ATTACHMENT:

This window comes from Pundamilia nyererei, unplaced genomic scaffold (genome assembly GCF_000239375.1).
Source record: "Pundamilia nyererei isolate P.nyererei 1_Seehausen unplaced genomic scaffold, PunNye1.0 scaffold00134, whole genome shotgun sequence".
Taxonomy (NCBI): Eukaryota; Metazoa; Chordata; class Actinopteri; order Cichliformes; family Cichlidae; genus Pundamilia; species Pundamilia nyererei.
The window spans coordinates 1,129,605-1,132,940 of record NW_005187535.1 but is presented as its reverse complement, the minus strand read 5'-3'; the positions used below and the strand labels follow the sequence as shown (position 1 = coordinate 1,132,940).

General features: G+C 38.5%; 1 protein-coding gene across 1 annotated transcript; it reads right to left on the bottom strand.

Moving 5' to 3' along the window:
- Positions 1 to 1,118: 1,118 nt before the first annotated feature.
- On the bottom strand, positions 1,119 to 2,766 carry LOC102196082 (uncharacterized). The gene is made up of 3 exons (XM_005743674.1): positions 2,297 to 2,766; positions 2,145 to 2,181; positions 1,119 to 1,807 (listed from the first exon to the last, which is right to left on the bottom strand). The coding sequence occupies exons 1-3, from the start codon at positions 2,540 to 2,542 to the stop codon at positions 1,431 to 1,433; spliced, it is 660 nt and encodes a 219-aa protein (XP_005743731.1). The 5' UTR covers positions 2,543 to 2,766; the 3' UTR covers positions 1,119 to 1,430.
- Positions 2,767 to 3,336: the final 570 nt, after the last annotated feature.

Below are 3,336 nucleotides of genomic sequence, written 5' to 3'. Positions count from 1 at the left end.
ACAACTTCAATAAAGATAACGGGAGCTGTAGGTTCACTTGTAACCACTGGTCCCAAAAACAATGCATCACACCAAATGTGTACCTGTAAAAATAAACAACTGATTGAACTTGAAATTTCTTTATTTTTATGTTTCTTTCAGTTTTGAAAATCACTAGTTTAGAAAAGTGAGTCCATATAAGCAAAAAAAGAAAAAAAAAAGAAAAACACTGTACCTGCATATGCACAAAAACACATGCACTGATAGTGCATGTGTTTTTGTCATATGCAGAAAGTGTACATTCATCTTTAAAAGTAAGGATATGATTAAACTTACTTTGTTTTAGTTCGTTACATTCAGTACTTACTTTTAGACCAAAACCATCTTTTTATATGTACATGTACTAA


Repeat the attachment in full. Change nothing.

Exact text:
This window comes from Pundamilia nyererei, unplaced genomic scaffold (genome assembly GCF_000239375.1).
Source record: "Pundamilia nyererei isolate P.nyererei 1_Seehausen unplaced genomic scaffold, PunNye1.0 scaffold00134, whole genome shotgun sequence".
Taxonomy (NCBI): Eukaryota; Metazoa; Chordata; class Actinopteri; order Cichliformes; family Cichlidae; genus Pundamilia; species Pundamilia nyererei.
The window spans coordinates 1,129,605-1,132,940 of record NW_005187535.1 but is presented as its reverse complement, the minus strand read 5'-3'; the positions used below and the strand labels follow the sequence as shown (position 1 = coordinate 1,132,940).

General features: G+C 38.5%; 1 protein-coding gene across 1 annotated transcript; it reads right to left on the bottom strand.

Moving 5' to 3' along the window:
- Positions 1 to 1,118: 1,118 nt before the first annotated feature.
- On the bottom strand, positions 1,119 to 2,766 carry LOC102196082 (uncharacterized). The gene is made up of 3 exons (XM_005743674.1): positions 2,297 to 2,766; positions 2,145 to 2,181; positions 1,119 to 1,807 (listed from the first exon to the last, which is right to left on the bottom strand). The coding sequence occupies exons 1-3, from the start codon at positions 2,540 to 2,542 to the stop codon at positions 1,431 to 1,433; spliced, it is 660 nt and encodes a 219-aa protein (XP_005743731.1). The 5' UTR covers positions 2,543 to 2,766; the 3' UTR covers positions 1,119 to 1,430.
- Positions 2,767 to 3,336: the final 570 nt, after the last annotated feature.

Below are 3,336 nucleotides of genomic sequence, written 5' to 3'. Positions count from 1 at the left end.
ACAACTTCAATAAAGATAACGGGAGCTGTAGGTTCACTTGTAACCACTGGTCCCAAAAACAATGCATCACACCAAATGTGTACCTGTAAAAATAAACAACTGATTGAACTTGAAATTTCTTTATTTTTATGTTTCTTTCAGTTTTGAAAATCACTAGTTTAGAAAAGTGAGTCCATATAAGCAAAAAAAGAAAAAAAAAAGAAAAACACTGTACCTGCATATGCACAAAAACACATGCACTGATAGTGCATGTGTTTTTGTCATATGCAGAAAGTGTACATTCATCTTTAAAAGTAAGGATATGATTAAACTTACTTTGTTTTAGTTCGTTACATTCAGTACTTACTTTTAGACCAAAACCATCTTTTTATATGTACATGTACTAA